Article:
If you can only attend regular AALL program sessions, PLL is offering the following eBook session:
Law Firm Libraries: Your E-book Future Has Arrived
Monday July 23, 2012, 1:15pm - 2:15pm in HCC-Room 306
With little fanfare, LexisNexis has begun offering some content in e-book format (e.g., the color books such as the Redbook New York Civil Practice Law and Rules). Thomson Reuters has indicated court rules for New York and others will be in e-book format in the fourth quarter of 2011. The ABA and Apple have entered into a partnership to publish legal e-books for sale in the Apple bookstore. Visions of attorneys waving their Kindles and iPads in front of our faces demanding e-books have begun to haunt our dreams. So many questions come to mind: What will the functionality be like? How will updates work? Will attorneys want both print and e-book formats, and what will that do to our budgets? What happens when an attorney leaves, along with e-book content paid for by the firm? A panel of two firm librarians who have conducted e-book trials, and two vendors will talk about this experience, as well as what vendors are doing with regard to functionality, pricing, and administration.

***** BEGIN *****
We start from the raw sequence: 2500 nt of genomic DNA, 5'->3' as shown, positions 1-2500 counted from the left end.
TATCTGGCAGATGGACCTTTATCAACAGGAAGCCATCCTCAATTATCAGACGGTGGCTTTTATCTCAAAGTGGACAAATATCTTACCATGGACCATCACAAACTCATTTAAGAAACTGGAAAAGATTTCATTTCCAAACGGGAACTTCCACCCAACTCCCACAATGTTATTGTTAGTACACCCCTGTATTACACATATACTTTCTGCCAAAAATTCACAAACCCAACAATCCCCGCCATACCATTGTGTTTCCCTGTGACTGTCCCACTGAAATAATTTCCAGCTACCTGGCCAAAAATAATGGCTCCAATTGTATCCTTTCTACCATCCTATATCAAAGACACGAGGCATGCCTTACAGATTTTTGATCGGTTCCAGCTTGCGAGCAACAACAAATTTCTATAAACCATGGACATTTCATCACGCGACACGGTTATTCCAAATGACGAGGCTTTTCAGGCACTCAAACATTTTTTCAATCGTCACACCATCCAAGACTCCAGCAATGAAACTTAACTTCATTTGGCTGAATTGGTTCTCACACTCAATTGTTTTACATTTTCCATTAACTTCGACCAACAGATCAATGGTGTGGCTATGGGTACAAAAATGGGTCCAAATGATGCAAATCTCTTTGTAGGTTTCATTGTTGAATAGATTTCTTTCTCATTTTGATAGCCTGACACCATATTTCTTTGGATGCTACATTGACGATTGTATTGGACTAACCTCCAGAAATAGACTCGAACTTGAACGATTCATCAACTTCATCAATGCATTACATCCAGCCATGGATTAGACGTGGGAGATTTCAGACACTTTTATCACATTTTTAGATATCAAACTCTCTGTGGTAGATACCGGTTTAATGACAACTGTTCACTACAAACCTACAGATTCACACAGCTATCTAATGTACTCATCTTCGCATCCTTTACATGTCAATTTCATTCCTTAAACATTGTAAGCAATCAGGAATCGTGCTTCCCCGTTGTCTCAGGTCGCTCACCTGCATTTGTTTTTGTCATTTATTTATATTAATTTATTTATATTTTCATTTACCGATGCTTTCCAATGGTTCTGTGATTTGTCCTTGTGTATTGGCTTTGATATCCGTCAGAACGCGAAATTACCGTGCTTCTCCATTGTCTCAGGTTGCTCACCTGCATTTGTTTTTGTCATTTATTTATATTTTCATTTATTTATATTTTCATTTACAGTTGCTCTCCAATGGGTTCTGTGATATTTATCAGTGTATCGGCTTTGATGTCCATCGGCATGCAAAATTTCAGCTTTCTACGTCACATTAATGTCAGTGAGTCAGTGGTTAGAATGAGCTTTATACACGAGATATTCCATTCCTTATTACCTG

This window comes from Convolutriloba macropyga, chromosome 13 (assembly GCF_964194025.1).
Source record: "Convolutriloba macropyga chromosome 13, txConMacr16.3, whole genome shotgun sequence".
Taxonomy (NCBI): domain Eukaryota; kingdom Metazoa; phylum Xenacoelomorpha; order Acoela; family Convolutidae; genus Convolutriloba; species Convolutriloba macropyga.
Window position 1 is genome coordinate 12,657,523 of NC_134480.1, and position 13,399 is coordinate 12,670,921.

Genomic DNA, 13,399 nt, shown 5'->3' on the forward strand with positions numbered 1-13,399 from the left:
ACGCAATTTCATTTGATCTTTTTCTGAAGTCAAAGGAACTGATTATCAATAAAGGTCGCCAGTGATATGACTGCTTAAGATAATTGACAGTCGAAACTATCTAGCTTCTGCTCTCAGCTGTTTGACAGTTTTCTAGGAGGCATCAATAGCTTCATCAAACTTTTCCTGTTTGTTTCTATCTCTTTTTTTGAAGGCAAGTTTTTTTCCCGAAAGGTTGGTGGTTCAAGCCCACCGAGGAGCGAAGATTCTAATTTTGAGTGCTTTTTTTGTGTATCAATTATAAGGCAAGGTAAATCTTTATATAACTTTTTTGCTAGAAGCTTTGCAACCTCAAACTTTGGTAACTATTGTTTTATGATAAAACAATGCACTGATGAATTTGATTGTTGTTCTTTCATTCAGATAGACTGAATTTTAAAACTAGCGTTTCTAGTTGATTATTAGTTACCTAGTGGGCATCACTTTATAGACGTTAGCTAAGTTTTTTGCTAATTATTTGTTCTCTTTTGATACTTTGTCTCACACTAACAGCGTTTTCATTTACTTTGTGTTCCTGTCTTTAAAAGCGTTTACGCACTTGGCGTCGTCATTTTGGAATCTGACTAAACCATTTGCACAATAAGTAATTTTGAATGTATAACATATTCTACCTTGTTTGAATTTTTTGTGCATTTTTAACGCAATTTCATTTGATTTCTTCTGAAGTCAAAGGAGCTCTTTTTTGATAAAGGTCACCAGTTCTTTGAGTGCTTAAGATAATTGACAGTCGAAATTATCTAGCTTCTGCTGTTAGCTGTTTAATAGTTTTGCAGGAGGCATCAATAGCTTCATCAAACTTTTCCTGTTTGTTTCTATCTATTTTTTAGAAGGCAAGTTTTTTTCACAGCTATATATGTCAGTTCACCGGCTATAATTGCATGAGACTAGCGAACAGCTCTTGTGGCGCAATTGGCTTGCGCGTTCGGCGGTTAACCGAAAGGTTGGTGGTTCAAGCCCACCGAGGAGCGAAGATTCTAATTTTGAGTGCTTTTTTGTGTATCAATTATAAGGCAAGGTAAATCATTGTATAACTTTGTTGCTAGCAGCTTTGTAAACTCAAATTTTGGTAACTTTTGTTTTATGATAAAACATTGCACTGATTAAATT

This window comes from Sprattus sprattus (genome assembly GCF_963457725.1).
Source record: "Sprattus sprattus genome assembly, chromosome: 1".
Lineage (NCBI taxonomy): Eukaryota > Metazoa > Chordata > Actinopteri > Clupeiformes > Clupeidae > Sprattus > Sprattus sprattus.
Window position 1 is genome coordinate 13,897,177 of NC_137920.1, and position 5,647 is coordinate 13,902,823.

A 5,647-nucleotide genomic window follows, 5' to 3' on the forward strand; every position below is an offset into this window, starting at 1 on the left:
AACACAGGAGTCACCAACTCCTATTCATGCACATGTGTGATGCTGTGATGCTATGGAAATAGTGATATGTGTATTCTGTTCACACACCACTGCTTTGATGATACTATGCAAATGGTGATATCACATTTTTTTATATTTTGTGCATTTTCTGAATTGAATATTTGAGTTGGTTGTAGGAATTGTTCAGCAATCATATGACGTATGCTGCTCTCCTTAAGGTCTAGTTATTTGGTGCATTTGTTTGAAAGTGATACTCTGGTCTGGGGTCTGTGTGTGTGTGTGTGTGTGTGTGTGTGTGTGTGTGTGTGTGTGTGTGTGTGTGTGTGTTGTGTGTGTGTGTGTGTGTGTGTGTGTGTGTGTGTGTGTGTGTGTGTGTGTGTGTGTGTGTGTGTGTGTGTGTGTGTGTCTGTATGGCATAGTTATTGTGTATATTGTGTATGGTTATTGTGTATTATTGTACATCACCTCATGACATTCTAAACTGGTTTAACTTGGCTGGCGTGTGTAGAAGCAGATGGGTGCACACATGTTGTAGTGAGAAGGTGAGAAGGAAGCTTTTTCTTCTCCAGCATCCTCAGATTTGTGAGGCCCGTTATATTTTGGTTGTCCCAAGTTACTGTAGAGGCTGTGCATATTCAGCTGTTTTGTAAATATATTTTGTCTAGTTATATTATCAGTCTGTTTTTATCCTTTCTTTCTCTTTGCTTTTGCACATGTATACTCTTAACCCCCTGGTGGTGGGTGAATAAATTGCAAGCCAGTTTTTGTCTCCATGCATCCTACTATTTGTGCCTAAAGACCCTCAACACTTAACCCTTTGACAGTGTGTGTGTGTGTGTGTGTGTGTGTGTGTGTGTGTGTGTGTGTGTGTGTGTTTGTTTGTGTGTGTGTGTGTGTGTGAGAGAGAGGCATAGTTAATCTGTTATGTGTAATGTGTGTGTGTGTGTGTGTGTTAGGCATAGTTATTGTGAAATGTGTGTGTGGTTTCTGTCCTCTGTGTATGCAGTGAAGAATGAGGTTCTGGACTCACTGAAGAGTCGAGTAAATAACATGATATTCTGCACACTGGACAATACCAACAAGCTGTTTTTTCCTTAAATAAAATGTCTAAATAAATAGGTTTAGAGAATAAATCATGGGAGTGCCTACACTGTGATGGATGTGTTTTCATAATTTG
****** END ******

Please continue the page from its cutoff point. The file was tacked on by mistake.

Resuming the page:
Presentations by some (all?) of the above-listed Summit III vendor reps?
Clearly saving the dates and times for the above-listed "Should Librarians Retire the Privacy Ethic?" and "Attorney-Client Confidentiality and the Law Librarian" should be included in your AALL Boston 2012 schedule if you are attending Boston 2012 IMHO. [JH]
July 10, 2012
AALL's "Approved" Antitrust FAQ: A BS-Free Resolution for Our Association's De Facto Antitrust Policy
Do other professional associations
The FAQ's "answer" to Question #10 is "yes."
"American Library Association discusses its antitrust policies here." (Link embedded emphasis added).
OK, well that is just another FAQ. Considering ALA's recent advocacy actions of behalf of its institutional members and their patrons, ALA's FAQ does make for interesting reading since ALA clearly is not afraid of and has not been sued or investigated for that library association's example-setting actions. The ALA FAQ does, however, offer answers to topics omitted from AALL's FAQ which are directly related to the antitrust issue, most notably the role of lobbying activities which certainly is relevant to petitioning federal and state governments as consumer advocates.